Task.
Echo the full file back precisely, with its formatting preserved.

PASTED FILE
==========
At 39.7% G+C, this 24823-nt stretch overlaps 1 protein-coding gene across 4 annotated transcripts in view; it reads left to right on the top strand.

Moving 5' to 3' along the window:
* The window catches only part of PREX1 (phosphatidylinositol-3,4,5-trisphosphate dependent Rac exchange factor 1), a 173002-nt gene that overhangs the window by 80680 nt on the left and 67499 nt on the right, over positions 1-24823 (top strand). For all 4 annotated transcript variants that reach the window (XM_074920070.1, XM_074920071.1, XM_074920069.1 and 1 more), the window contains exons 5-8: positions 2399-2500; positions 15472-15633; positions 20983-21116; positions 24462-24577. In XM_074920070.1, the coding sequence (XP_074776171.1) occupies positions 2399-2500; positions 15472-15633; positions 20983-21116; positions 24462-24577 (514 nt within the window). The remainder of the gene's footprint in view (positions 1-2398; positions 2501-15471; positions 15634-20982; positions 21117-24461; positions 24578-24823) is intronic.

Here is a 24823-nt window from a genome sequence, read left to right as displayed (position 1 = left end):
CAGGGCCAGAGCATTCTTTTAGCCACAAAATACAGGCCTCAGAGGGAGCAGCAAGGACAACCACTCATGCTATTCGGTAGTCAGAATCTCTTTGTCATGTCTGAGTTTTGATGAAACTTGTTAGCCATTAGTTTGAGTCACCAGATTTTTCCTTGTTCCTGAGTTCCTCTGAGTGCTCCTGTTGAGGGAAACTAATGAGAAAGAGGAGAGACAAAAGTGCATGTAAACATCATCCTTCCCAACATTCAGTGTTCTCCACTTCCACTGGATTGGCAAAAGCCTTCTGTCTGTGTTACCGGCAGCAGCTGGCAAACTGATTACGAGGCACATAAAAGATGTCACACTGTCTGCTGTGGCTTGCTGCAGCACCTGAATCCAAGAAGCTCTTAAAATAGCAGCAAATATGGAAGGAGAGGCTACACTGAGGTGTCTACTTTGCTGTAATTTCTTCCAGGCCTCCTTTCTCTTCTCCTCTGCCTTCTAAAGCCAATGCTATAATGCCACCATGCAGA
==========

At 39.7% G+C, this 24823-nt stretch overlaps 1 protein-coding gene across 4 annotated transcripts in view; it reads left to right on the top strand.

Moving 5' to 3' along the window:
* The window catches only part of PREX1 (phosphatidylinositol-3,4,5-trisphosphate dependent Rac exchange factor 1), a 173002-nt gene that overhangs the window by 80680 nt on the left and 67499 nt on the right, over positions 1-24823 (top strand). For all 4 annotated transcript variants that reach the window (XM_074920070.1, XM_074920071.1, XM_074920069.1 and 1 more), the window contains exons 5-8: positions 2399-2500; positions 15472-15633; positions 20983-21116; positions 24462-24577. In XM_074920070.1, the coding sequence (XP_074776171.1) occupies positions 2399-2500; positions 15472-15633; positions 20983-21116; positions 24462-24577 (514 nt within the window). The remainder of the gene's footprint in view (positions 1-2398; positions 2501-15471; positions 15634-20982; positions 21117-24461; positions 24578-24823) is intronic.

Here is a 24823-nt window from a genome sequence, read left to right as displayed (position 1 = left end):
CAGGGCCAGAGCATTCTTTTAGCCACAAAATACAGGCCTCAGAGGGAGCAGCAAGGACAACCACTCATGCTATTCGGTAGTCAGAATCTCTTTGTCATGTCTGAGTTTTGATGAAACTTGTTAGCCATTAGTTTGAGTCACCAGATTTTTCCTTGTTCCTGAGTTCCTCTGAGTGCTCCTGTTGAGGGAAACTAATGAGAAAGAGGAGAGACAAAAGTGCATGTAAACATCATCCTTCCCAACATTCAGTGTTCTCCACTTCCACTGGATTGGCAAAAGCCTTCTGTCTGTGTTACCGGCAGCAGCTGGCAAACTGATTACGAGGCACATAAAAGATGTCACACTGTCTGCTGTGGCTTGCTGCAGCACCTGAATCCAAGAAGCTCTTAAAATAGCAGCAAATATGGAAGGAGAGGCTACACTGAGGTGTCTACTTTGCTGTAATTTCTTCCAGGCCTCCTTTCTCTTCTCCTCTGCCTTCTAAAGCCAATGCTATAATGCCACCATGCAGA